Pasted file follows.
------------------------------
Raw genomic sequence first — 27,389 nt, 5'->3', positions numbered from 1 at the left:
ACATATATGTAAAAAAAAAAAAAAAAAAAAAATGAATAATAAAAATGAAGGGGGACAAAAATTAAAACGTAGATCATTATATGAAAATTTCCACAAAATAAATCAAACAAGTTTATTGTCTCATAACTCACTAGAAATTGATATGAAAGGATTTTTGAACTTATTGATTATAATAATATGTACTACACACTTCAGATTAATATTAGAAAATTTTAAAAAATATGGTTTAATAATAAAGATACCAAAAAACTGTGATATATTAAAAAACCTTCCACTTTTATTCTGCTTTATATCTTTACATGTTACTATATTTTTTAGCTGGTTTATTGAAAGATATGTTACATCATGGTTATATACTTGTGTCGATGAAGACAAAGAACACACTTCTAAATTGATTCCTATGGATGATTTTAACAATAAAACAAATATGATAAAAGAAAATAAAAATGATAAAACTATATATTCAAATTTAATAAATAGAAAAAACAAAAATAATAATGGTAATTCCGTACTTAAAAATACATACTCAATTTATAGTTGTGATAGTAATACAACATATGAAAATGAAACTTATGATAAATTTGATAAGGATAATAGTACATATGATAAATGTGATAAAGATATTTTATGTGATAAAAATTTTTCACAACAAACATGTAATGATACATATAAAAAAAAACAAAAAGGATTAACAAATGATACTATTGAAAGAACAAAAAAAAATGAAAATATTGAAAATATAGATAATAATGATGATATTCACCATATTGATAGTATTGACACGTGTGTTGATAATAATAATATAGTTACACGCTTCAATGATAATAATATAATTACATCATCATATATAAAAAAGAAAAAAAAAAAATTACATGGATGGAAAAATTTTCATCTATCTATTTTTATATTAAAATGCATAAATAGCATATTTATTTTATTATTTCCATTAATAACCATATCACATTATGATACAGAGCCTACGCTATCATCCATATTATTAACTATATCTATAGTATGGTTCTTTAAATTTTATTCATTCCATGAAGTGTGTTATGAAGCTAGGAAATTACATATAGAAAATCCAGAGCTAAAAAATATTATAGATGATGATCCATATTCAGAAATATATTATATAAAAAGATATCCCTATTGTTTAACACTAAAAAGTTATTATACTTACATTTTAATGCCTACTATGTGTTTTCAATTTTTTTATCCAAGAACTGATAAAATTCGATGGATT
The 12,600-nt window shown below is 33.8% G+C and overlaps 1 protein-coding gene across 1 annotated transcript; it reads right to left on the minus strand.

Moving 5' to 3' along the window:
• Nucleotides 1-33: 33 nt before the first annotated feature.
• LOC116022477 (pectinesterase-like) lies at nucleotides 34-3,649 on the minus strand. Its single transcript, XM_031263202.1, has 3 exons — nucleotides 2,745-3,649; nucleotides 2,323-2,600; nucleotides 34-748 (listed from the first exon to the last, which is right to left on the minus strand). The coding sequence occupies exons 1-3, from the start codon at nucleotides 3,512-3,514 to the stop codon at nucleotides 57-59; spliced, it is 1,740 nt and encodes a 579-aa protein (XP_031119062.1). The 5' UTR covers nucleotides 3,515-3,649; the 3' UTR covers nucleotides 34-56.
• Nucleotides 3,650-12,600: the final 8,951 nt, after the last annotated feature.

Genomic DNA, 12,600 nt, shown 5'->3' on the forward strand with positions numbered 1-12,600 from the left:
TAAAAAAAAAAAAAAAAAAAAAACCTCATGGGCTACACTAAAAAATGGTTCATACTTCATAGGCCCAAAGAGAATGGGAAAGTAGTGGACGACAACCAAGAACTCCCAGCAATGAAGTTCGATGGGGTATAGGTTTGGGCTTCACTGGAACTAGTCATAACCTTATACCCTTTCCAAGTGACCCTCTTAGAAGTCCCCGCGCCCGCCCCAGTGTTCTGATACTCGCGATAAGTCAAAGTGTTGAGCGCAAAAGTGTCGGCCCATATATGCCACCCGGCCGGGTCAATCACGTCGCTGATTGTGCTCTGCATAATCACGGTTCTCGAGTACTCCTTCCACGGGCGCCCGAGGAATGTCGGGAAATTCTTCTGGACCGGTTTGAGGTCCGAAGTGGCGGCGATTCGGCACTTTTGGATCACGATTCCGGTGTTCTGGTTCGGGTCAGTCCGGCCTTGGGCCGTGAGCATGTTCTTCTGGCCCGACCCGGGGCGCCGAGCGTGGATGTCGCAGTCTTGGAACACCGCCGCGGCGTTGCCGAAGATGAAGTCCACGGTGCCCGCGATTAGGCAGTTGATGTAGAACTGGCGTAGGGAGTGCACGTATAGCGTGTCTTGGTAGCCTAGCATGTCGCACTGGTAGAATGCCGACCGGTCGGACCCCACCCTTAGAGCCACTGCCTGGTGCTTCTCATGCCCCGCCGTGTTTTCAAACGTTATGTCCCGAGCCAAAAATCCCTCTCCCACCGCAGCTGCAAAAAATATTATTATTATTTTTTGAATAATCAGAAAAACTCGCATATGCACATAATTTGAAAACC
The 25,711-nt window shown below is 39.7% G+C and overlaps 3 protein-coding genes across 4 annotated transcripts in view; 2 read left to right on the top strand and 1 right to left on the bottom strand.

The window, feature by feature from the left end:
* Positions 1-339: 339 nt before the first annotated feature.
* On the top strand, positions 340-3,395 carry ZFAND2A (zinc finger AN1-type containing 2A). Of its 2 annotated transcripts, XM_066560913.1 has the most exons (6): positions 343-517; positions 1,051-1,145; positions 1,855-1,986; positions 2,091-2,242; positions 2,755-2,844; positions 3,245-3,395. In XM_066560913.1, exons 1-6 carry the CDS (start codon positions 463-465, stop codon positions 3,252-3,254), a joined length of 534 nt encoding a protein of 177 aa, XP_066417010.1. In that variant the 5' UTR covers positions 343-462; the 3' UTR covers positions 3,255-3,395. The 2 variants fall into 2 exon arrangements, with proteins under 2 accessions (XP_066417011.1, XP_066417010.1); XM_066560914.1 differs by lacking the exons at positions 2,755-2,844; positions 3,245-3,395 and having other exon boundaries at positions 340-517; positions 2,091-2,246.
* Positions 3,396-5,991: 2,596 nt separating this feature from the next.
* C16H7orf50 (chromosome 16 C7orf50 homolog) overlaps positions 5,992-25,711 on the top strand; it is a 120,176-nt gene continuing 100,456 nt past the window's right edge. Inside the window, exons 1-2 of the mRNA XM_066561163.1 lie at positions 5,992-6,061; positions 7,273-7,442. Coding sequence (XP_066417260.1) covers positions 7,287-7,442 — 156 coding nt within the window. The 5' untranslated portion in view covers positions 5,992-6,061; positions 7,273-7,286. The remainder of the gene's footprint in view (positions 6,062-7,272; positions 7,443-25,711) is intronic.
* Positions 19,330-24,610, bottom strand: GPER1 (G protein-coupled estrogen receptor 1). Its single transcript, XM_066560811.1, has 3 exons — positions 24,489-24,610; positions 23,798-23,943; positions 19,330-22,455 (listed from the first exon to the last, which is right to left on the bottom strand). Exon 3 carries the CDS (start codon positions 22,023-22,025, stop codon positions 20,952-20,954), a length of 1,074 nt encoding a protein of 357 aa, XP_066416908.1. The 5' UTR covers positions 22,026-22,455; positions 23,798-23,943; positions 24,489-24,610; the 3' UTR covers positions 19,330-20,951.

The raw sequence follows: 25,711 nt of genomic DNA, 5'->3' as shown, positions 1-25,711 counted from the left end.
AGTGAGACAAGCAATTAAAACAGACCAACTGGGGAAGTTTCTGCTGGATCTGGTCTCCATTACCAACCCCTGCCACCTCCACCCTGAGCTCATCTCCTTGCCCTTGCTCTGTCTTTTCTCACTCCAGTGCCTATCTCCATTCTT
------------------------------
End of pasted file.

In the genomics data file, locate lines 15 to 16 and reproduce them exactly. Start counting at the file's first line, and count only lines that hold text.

* C16H7orf50 (chromosome 16 C7orf50 homolog) overlaps positions 5,992-25,711 on the top strand; it is a 120,176-nt gene continuing 100,456 nt past the window's right edge. Inside the window, exons 1-2 of the mRNA XM_066561163.1 lie at positions 5,992-6,061; positions 7,273-7,442. Coding sequence (XP_066417260.1) covers positions 7,287-7,442 — 156 coding nt within the window. The 5' untranslated portion in view covers positions 5,992-6,061; positions 7,273-7,286. The remainder of the gene's footprint in view (positions 6,062-7,272; positions 7,443-25,711) is intronic.
* Positions 19,330-24,610, bottom strand: GPER1 (G protein-coupled estrogen receptor 1). Its single transcript, XM_066560811.1, has 3 exons — positions 24,489-24,610; positions 23,798-23,943; positions 19,330-22,455 (listed from the first exon to the last, which is right to left on the bottom strand). Exon 3 carries the CDS (start codon positions 22,023-22,025, stop codon positions 20,952-20,954), a length of 1,074 nt encoding a protein of 357 aa, XP_066416908.1. The 5' UTR covers positions 22,026-22,455; positions 23,798-23,943; positions 24,489-24,610; the 3' UTR covers positions 19,330-20,951.